Deadline for submissions is Tuesday at 5 p.m. of the week preceeding publication. Send submissions to: firstname.lastname@example.org. Please include a contact name and extension.
|In memoriam: Anthony Geist||In memoriam: Billie Beatty||Set sail for a good cause|
|Opening faculty meeting||WASC reaccredits SFSU||CSU Compensation Q&A|
|Memo note||Minority Undegraduate Degree Rankings, 1999-2000||Star bright|
In memoriam: Anthony Geist
A celebration of the life of Anthony (Tasso) Geist, assistant to the director in the Office of Student Programs/Leadership Development, will be held 2 p.m. July 24 in the SFSU Memorial Grove. A reception will follow in the Cesar Chavez Student Center's Ribogerta Menchu Room. Geist died June 3.
Geist started his relationship with SFSU as a student and student worker. After receiving a bachelor of arts degree, he took a staff position in the College of Business. He also worked for the Division of Student Affairs and eventually the Office of Student Programs/Leadership Development, where he excelled in the promotion of student involvement and leadership. He had a genuine commitment to student advocacy.
Geist was always willing to share and guide others. He was an activist against social injustices. In May 2001 he received the SFSU Robert J.Westwood Leadrship Award for outstanding student organization adviser. Contributions may be made in Tasso Geist's memory to the Cindy Kolb Fund.
Return to top
In memoriam: Billie Beatty
Billie Camp Beatty, a longtime professor in the Counseling and Psychology departments who served as a mentor to young faculty members, died last month in San Francisco. She was 79.
Beatty, who earned the unofficial title of "grand dame of the department," retired in 1980 after 12 years with the University. She died June 21 and leaves behind her husband of 40 years, Walcott Beatty, six children and four grandchildren.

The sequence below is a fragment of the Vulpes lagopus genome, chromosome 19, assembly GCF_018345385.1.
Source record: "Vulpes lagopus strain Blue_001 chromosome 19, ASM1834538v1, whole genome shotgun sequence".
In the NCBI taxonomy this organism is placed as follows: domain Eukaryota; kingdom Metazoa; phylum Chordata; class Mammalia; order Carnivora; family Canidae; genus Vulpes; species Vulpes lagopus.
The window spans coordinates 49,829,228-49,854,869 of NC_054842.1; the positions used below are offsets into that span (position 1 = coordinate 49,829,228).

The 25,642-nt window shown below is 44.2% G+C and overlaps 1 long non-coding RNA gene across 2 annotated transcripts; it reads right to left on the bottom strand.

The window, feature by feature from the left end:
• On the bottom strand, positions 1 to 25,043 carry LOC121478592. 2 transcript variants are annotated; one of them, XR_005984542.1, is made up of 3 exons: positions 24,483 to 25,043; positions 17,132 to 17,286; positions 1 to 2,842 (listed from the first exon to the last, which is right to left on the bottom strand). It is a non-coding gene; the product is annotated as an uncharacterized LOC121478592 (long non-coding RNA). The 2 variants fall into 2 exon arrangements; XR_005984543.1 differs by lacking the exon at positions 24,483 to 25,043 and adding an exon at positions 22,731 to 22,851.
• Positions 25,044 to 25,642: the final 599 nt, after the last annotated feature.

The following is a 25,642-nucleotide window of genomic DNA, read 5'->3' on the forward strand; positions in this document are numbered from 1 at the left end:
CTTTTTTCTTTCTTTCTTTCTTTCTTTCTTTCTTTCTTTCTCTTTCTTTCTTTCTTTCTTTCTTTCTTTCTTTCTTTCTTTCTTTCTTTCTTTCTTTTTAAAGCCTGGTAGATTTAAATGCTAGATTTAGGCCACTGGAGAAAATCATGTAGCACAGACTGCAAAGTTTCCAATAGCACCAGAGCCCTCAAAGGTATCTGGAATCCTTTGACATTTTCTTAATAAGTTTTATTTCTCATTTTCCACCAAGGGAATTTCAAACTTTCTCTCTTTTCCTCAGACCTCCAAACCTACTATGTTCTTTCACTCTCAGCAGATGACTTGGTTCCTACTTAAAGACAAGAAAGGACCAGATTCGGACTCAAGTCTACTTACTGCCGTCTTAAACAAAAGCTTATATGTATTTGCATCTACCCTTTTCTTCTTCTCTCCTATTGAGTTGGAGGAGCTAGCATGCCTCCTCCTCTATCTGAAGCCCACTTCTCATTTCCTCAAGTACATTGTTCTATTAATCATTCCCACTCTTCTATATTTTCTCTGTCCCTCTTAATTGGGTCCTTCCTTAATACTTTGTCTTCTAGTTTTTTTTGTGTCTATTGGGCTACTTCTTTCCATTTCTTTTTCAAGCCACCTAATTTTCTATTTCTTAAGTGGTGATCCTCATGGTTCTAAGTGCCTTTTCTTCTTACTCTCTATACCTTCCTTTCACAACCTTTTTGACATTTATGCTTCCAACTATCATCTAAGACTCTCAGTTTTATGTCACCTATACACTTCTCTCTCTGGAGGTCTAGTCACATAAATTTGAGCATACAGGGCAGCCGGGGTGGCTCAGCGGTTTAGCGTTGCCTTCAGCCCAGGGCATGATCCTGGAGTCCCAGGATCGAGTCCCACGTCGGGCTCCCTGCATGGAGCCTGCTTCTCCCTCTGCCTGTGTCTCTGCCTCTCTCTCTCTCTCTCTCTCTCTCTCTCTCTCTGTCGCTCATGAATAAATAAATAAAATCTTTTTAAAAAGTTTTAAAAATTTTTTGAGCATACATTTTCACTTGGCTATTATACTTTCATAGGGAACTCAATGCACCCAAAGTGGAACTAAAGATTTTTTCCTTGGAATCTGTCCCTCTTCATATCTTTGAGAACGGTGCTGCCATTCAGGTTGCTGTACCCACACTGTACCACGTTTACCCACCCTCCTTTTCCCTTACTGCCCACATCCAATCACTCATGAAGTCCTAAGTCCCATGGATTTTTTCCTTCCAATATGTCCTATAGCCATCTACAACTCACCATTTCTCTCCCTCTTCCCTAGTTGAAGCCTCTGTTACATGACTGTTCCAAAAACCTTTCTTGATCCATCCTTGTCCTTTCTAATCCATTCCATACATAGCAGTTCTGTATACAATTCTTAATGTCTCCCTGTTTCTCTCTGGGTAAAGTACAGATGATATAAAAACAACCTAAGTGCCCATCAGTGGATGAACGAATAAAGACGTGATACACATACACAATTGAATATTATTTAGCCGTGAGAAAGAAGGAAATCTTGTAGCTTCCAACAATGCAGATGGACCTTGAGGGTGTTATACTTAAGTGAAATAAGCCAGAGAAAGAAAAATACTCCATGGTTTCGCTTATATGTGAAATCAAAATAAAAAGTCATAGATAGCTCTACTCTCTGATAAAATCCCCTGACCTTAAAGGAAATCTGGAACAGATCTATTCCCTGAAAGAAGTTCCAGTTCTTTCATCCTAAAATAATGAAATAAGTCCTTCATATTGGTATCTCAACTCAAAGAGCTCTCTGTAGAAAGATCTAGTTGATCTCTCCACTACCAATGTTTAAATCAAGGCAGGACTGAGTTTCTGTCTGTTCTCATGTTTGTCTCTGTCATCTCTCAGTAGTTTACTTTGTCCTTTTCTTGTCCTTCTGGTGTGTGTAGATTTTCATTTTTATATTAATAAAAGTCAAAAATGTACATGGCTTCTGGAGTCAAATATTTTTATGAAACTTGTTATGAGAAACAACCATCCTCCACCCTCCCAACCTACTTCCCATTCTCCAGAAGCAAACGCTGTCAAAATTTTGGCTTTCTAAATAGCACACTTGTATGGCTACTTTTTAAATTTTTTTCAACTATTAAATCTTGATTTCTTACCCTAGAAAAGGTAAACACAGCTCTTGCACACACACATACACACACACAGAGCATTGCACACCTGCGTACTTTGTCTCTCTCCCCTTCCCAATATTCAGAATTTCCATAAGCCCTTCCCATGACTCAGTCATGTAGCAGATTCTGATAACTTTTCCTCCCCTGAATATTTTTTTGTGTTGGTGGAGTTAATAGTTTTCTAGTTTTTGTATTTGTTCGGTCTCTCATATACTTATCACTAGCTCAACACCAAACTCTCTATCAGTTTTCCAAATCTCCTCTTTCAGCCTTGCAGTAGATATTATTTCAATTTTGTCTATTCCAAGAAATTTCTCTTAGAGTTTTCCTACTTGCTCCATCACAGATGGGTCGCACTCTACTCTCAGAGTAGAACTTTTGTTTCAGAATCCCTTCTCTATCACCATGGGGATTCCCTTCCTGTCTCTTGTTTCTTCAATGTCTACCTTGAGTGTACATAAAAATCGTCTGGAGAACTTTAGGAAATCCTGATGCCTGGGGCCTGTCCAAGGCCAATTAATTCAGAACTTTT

Former colleagues remember the Southern-born Beatty as a gentle woman and a talented teacher.
"She was modest about her brilliance but it was there. She was well-known in the field and she was straightforward and would say what she thought," said Elizabeth Van Dalsem, a former counseling professor who retired in 1993. "She was born in the South, and her honesty was appreciated."
Amy Hittner first met Beatty as a student when she enrolled in one of her classes. Years later they worked together as faculty members.
"She was a gentle and caring person well-versed in the subject of counseling," said Hittner, now a counseling professor. "With her warm and caring nature she created a positive learning atmosphere."
Robert Chope recalls Beatty as a professor who put her students first and a mentor who always made time for her colleagues. He also served with her on the Academic Senate.
"I remember her taking younger faculty under her wing," said Chope, a counseling professor. "She was the grand dame of the department."
Beatty's husband, Walcott Beatty, is a psychology professor emeritus who retired from the University in 1989.
Memorial contributions for Beatty can be made to the San Francisco Food Bank.
Return to top
Set sail for a good cause
The University Women's Association's 10th anniversary cruise sets sail Jan. 6, 2002, for a 14-night journey from Auckland, New Zealand, to Sydney, Australia. The UWA cruise generates funds for its scholarships for talented SFSU students in need. For every 10 fares booked, the equivalent of one fare goes into the scholarship endowment.
Prices begin at $1,449 per person and include virtually all shipboard meals, accommodations and activities. Book early to take advantage of $599 round-trip airfare from San Francisco. Pre- and post-cruise hotel programs are also available. Call Tom Fell Sr. for details and any other questions at 1-800-321-3355.
See the flier in campus mailboxes for all the details including the many activities and amenities available on the ship.
Return to top
Opening faculty meeting
The new academic year begins with the annual faculty meeting from 8:30 to 11 a.m on Monday, Aug. 27, in McKenna Theatre.